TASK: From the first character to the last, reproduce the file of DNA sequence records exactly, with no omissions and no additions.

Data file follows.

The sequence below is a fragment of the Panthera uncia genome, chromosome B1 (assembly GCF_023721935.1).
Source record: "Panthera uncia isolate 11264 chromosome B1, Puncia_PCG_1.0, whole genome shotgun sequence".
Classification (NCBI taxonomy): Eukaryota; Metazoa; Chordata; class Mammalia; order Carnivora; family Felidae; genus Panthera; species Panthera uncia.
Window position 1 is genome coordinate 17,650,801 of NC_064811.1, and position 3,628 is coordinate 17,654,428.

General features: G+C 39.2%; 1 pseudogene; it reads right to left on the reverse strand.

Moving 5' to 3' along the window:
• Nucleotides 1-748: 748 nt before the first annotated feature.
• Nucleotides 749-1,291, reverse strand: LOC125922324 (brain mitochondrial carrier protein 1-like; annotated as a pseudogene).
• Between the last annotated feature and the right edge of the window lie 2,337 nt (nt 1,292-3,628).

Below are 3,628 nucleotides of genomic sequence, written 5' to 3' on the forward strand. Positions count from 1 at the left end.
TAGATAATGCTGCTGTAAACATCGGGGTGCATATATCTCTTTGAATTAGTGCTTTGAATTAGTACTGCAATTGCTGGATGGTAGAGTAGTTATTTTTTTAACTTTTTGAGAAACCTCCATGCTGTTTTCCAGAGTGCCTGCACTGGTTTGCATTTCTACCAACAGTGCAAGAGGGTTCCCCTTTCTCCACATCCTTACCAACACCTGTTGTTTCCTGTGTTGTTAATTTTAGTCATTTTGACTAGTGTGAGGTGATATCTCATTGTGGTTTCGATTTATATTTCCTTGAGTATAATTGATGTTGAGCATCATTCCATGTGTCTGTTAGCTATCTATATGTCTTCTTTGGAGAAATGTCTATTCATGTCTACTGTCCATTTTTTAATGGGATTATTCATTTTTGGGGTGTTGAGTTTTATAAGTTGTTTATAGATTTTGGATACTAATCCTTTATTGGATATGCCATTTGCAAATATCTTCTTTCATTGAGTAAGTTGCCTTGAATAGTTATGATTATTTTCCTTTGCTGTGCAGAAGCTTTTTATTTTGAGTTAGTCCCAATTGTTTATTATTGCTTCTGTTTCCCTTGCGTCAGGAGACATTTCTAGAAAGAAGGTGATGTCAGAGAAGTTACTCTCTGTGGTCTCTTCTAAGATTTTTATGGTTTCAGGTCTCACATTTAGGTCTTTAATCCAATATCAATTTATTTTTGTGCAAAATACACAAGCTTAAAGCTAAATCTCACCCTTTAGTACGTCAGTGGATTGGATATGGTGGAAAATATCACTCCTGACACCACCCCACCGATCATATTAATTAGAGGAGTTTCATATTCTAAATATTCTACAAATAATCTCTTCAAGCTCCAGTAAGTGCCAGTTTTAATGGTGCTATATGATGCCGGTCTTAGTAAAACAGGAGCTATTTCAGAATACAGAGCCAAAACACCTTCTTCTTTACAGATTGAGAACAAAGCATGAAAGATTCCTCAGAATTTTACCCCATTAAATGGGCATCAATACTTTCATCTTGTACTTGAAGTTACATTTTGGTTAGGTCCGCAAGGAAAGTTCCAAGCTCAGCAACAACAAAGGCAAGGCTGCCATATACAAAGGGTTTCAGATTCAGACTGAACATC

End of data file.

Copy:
The sequence below is a fragment of the Panthera uncia genome, chromosome B1 (assembly GCF_023721935.1).
Source record: "Panthera uncia isolate 11264 chromosome B1, Puncia_PCG_1.0, whole genome shotgun sequence".
Classification (NCBI taxonomy): Eukaryota; Metazoa; Chordata; class Mammalia; order Carnivora; family Felidae; genus Panthera; species Panthera uncia.
Window position 1 is genome coordinate 17,650,801 of NC_064811.1, and position 3,628 is coordinate 17,654,428.

General features: G+C 39.2%; 1 pseudogene; it reads right to left on the reverse strand.

Moving 5' to 3' along the window:
• Nucleotides 1-748: 748 nt before the first annotated feature.
• Nucleotides 749-1,291, reverse strand: LOC125922324 (brain mitochondrial carrier protein 1-like; annotated as a pseudogene).
• Between the last annotated feature and the right edge of the window lie 2,337 nt (nt 1,292-3,628).

Below are 3,628 nucleotides of genomic sequence, written 5' to 3' on the forward strand. Positions count from 1 at the left end.
TAGATAATGCTGCTGTAAACATCGGGGTGCATATATCTCTTTGAATTAGTGCTTTGAATTAGTACTGCAATTGCTGGATGGTAGAGTAGTTATTTTTTTAACTTTTTGAGAAACCTCCATGCTGTTTTCCAGAGTGCCTGCACTGGTTTGCATTTCTACCAACAGTGCAAGAGGGTTCCCCTTTCTCCACATCCTTACCAACACCTGTTGTTTCCTGTGTTGTTAATTTTAGTCATTTTGACTAGTGTGAGGTGATATCTCATTGTGGTTTCGATTTATATTTCCTTGAGTATAATTGATGTTGAGCATCATTCCATGTGTCTGTTAGCTATCTATATGTCTTCTTTGGAGAAATGTCTATTCATGTCTACTGTCCATTTTTTAATGGGATTATTCATTTTTGGGGTGTTGAGTTTTATAAGTTGTTTATAGATTTTGGATACTAATCCTTTATTGGATATGCCATTTGCAAATATCTTCTTTCATTGAGTAAGTTGCCTTGAATAGTTATGATTATTTTCCTTTGCTGTGCAGAAGCTTTTTATTTTGAGTTAGTCCCAATTGTTTATTATTGCTTCTGTTTCCCTTGCGTCAGGAGACATTTCTAGAAAGAAGGTGATGTCAGAGAAGTTACTCTCTGTGGTCTCTTCTAAGATTTTTATGGTTTCAGGTCTCACATTTAGGTCTTTAATCCAATATCAATTTATTTTTGTGCAAAATACACAAGCTTAAAGCTAAATCTCACCCTTTAGTACGTCAGTGGATTGGATATGGTGGAAAATATCACTCCTGACACCACCCCACCGATCATATTAATTAGAGGAGTTTCATATTCTAAATATTCTACAAATAATCTCTTCAAGCTCCAGTAAGTGCCAGTTTTAATGGTGCTATATGATGCCGGTCTTAGTAAAACAGGAGCTATTTCAGAATACAGAGCCAAAACACCTTCTTCTTTACAGATTGAGAACAAAGCATGAAAGATTCCTCAGAATTTTACCCCATTAAATGGGCATCAATACTTTCATCTTGTACTTGAAGTTACATTTTGGTTAGGTCCGCAAGGAAAGTTCCAAGCTCAGCAACAACAAAGGCAAGGCTGCCATATACAAAGGGTTTCAGATTCAGACTGAACATC